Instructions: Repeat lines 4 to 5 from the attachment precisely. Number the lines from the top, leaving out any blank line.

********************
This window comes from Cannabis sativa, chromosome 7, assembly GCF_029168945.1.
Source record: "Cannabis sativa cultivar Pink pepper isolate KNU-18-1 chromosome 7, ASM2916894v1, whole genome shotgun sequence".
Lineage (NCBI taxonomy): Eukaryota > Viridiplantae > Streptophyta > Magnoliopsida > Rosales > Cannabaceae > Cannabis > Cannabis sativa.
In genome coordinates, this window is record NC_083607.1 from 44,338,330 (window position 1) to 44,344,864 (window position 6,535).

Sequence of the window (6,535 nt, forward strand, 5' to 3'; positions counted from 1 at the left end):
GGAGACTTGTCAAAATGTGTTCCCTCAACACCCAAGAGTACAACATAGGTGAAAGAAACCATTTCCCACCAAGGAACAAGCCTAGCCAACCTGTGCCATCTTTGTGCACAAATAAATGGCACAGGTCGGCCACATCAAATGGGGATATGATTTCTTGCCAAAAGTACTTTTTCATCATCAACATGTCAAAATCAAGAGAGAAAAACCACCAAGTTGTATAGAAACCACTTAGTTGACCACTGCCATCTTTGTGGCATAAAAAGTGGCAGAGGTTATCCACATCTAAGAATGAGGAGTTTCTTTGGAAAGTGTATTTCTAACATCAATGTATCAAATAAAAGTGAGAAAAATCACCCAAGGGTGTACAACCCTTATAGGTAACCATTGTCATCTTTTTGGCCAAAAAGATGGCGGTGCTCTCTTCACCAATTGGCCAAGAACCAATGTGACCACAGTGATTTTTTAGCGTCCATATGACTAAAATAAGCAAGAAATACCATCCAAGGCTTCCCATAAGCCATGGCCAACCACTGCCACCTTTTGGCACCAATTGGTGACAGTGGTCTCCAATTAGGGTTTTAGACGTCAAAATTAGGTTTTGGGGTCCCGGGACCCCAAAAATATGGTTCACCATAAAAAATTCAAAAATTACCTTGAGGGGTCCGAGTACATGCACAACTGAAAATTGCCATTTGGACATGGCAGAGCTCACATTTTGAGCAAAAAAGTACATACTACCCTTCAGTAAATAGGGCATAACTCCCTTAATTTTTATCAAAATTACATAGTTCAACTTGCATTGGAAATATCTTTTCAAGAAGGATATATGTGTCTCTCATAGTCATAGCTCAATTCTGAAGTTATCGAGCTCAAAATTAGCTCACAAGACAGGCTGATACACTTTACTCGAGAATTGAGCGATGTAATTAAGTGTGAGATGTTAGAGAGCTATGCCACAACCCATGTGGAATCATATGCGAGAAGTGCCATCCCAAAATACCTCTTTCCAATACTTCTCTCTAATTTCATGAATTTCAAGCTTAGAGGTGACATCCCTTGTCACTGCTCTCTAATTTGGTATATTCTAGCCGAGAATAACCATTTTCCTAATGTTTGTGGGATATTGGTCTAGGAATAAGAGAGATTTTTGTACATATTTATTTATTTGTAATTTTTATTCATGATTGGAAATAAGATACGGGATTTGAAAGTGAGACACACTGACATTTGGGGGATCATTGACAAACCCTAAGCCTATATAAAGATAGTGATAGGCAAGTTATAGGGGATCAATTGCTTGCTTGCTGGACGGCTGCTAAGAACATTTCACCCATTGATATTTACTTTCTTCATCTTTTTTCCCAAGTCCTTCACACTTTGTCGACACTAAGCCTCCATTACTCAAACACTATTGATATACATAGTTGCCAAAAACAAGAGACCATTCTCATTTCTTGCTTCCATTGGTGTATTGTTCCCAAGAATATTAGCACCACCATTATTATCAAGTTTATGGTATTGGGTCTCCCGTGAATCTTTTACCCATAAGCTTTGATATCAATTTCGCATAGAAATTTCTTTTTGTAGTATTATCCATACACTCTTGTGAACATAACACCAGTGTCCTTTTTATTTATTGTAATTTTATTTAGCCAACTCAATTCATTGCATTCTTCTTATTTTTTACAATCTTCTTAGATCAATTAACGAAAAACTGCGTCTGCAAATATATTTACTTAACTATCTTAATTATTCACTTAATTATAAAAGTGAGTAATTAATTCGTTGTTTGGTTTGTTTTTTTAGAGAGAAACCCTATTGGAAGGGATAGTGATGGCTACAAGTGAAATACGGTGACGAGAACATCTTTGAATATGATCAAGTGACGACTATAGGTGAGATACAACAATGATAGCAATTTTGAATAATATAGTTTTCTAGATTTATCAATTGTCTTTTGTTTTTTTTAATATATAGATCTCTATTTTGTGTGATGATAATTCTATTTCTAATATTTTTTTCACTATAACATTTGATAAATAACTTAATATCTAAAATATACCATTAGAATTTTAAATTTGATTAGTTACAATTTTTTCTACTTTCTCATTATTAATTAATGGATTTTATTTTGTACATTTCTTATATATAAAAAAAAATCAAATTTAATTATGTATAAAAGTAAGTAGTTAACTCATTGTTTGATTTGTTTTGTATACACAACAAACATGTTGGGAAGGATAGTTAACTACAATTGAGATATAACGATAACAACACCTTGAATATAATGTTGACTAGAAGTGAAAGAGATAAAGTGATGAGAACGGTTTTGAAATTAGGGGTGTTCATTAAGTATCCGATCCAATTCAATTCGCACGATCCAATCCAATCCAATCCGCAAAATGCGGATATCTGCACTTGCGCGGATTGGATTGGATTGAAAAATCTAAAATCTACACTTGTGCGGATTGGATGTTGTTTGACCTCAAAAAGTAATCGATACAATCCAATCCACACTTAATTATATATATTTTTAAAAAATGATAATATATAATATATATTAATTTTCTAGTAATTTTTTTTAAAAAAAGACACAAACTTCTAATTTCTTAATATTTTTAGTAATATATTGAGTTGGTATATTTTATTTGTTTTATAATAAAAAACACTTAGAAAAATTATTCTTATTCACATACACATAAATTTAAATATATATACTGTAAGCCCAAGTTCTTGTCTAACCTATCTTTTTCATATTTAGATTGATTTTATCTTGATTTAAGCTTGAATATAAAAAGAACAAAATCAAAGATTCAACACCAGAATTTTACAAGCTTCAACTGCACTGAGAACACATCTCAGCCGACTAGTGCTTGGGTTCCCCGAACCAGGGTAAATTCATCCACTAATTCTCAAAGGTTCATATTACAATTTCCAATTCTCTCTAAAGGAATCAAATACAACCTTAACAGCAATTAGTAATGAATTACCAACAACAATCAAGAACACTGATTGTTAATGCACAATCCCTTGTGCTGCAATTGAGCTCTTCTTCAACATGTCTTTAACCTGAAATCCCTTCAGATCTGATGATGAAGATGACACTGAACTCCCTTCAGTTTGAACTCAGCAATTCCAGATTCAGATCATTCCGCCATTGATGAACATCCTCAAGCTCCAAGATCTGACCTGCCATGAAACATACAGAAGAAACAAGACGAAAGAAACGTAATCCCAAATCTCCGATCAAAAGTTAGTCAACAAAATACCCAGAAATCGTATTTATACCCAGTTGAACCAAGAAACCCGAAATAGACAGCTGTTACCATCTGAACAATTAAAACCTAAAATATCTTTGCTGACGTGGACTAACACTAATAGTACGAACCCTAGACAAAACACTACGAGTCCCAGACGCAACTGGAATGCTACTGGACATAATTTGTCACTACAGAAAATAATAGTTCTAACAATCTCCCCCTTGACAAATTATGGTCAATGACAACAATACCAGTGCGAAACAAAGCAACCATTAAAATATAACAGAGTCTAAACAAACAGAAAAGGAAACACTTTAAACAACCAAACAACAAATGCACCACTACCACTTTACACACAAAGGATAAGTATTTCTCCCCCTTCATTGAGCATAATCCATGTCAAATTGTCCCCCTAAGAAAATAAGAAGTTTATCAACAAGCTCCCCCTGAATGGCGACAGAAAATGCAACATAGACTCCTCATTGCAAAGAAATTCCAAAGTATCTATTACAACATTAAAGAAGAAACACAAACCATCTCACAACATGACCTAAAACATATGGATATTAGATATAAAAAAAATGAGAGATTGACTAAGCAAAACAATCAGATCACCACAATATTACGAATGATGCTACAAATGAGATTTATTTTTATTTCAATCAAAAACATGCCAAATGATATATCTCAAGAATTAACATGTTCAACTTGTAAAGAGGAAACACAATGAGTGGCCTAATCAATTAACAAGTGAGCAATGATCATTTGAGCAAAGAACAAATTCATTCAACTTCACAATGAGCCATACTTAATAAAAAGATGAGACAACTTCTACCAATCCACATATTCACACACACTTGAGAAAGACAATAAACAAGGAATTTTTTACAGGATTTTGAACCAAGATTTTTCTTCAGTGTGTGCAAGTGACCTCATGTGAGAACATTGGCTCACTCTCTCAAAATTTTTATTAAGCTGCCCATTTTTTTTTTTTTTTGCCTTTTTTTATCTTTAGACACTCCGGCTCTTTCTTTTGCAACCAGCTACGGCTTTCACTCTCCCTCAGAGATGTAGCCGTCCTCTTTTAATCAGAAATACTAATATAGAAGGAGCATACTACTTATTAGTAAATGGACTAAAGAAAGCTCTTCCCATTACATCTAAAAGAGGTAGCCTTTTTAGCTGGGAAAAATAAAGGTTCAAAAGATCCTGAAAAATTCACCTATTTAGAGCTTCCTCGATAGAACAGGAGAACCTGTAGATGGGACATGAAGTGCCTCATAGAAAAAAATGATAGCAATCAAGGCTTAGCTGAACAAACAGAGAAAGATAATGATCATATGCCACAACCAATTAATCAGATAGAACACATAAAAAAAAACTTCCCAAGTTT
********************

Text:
In genome coordinates, this window is record NC_083607.1 from 44,338,330 (window position 1) to 44,344,864 (window position 6,535).

Sequence of the window (6,535 nt, forward strand, 5' to 3'; positions counted from 1 at the left end):